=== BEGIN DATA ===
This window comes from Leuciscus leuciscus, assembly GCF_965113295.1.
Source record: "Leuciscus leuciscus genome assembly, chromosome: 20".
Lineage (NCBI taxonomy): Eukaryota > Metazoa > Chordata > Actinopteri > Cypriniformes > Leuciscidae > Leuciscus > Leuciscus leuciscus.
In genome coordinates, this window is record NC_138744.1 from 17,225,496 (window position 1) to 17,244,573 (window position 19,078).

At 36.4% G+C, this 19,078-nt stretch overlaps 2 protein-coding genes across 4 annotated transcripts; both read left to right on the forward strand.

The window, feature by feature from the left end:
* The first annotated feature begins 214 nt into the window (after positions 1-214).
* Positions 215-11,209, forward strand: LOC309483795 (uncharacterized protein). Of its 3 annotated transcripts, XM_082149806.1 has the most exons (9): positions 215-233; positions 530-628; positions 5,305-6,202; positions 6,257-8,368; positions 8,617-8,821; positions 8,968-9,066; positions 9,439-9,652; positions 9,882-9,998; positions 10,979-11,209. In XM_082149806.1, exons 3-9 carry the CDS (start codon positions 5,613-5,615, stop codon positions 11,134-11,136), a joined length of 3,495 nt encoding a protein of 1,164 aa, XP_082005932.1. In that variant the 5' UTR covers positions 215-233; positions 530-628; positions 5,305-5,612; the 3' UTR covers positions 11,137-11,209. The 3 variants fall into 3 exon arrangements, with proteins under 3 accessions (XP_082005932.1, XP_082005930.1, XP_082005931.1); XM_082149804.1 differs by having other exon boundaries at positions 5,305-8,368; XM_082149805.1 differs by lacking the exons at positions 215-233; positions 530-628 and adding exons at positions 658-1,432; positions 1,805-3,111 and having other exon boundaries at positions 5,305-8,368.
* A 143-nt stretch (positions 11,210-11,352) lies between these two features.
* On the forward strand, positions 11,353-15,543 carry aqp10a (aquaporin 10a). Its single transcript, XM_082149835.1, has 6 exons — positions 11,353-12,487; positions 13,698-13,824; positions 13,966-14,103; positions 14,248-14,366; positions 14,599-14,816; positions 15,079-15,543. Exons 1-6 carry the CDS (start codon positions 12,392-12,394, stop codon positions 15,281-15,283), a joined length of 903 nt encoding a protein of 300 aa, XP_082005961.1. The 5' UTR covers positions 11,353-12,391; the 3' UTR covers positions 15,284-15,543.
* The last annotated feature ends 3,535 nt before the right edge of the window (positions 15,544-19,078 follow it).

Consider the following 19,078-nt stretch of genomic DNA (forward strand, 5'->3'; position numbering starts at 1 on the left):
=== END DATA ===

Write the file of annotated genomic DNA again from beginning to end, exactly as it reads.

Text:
This window comes from Leuciscus leuciscus, assembly GCF_965113295.1.
Source record: "Leuciscus leuciscus genome assembly, chromosome: 20".
Lineage (NCBI taxonomy): Eukaryota > Metazoa > Chordata > Actinopteri > Cypriniformes > Leuciscidae > Leuciscus > Leuciscus leuciscus.
In genome coordinates, this window is record NC_138744.1 from 17,225,496 (window position 1) to 17,244,573 (window position 19,078).

At 36.4% G+C, this 19,078-nt stretch overlaps 2 protein-coding genes across 4 annotated transcripts; both read left to right on the forward strand.

The window, feature by feature from the left end:
* The first annotated feature begins 214 nt into the window (after positions 1-214).
* Positions 215-11,209, forward strand: LOC309483795 (uncharacterized protein). Of its 3 annotated transcripts, XM_082149806.1 has the most exons (9): positions 215-233; positions 530-628; positions 5,305-6,202; positions 6,257-8,368; positions 8,617-8,821; positions 8,968-9,066; positions 9,439-9,652; positions 9,882-9,998; positions 10,979-11,209. In XM_082149806.1, exons 3-9 carry the CDS (start codon positions 5,613-5,615, stop codon positions 11,134-11,136), a joined length of 3,495 nt encoding a protein of 1,164 aa, XP_082005932.1. In that variant the 5' UTR covers positions 215-233; positions 530-628; positions 5,305-5,612; the 3' UTR covers positions 11,137-11,209. The 3 variants fall into 3 exon arrangements, with proteins under 3 accessions (XP_082005932.1, XP_082005930.1, XP_082005931.1); XM_082149804.1 differs by having other exon boundaries at positions 5,305-8,368; XM_082149805.1 differs by lacking the exons at positions 215-233; positions 530-628 and adding exons at positions 658-1,432; positions 1,805-3,111 and having other exon boundaries at positions 5,305-8,368.
* A 143-nt stretch (positions 11,210-11,352) lies between these two features.
* On the forward strand, positions 11,353-15,543 carry aqp10a (aquaporin 10a). Its single transcript, XM_082149835.1, has 6 exons — positions 11,353-12,487; positions 13,698-13,824; positions 13,966-14,103; positions 14,248-14,366; positions 14,599-14,816; positions 15,079-15,543. Exons 1-6 carry the CDS (start codon positions 12,392-12,394, stop codon positions 15,281-15,283), a joined length of 903 nt encoding a protein of 300 aa, XP_082005961.1. The 5' UTR covers positions 11,353-12,391; the 3' UTR covers positions 15,284-15,543.
* The last annotated feature ends 3,535 nt before the right edge of the window (positions 15,544-19,078 follow it).

Consider the following 19,078-nt stretch of genomic DNA (forward strand, 5'->3'; position numbering starts at 1 on the left):